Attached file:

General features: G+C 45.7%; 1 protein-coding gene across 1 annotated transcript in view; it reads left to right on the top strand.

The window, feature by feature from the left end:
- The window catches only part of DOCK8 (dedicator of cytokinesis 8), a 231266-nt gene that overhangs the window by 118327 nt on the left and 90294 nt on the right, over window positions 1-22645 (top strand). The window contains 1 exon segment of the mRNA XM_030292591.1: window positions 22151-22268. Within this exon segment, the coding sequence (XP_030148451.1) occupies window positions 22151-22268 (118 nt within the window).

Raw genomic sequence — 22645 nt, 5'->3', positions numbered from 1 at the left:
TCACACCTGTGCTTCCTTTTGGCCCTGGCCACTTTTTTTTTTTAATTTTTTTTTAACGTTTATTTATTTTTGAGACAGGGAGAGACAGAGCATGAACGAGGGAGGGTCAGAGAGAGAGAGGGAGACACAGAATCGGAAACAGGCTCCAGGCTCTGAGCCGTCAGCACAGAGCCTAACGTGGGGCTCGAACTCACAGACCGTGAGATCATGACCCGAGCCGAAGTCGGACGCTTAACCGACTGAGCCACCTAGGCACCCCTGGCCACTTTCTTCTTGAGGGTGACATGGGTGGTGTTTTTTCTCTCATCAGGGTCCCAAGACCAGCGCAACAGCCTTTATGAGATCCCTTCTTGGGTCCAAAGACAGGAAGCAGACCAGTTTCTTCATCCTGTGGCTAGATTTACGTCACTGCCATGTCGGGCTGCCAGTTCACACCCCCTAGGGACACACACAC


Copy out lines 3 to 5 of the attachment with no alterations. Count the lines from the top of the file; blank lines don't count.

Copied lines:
- The window catches only part of DOCK8 (dedicator of cytokinesis 8), a 231266-nt gene that overhangs the window by 118327 nt on the left and 90294 nt on the right, over window positions 1-22645 (top strand). The window contains 1 exon segment of the mRNA XM_030292591.1: window positions 22151-22268. Within this exon segment, the coding sequence (XP_030148451.1) occupies window positions 22151-22268 (118 nt within the window).

Raw genomic sequence — 22645 nt, 5'->3', positions numbered from 1 at the left:
TCACACCTGTGCTTCCTTTTGGCCCTGGCCACTTTTTTTTTTTAATTTTTTTTTAACGTTTATTTATTTTTGAGACAGGGAGAGACAGAGCATGAACGAGGGAGGGTCAGAGAGAGAGAGGGAGACACAGAATCGGAAACAGGCTCCAGGCTCTGAGCCGTCAGCACAGAGCCTAACGTGGGGCTCGAACTCACAGACCGTGAGATCATGACCCGAGCCGAAGTCGGACGCTTAACCGACTGAGCCACCTAGGCACCCCTGGCCACTTTCTTCTTGAGGGTGACATGGGTGGTGTTTTTTCTCTCATCAGGGTCCCAAGACCAGCGCAACAGCCTTTATGAGATCCCTTCTTGGGTCCAAAGACAGGAAGCAGACCAGTTTCTTCATCCTGTGGCTAGATTTACGTCACTGCCATGTCGGGCTGCCAGTTCACACCCCCTAGGGACACACACAC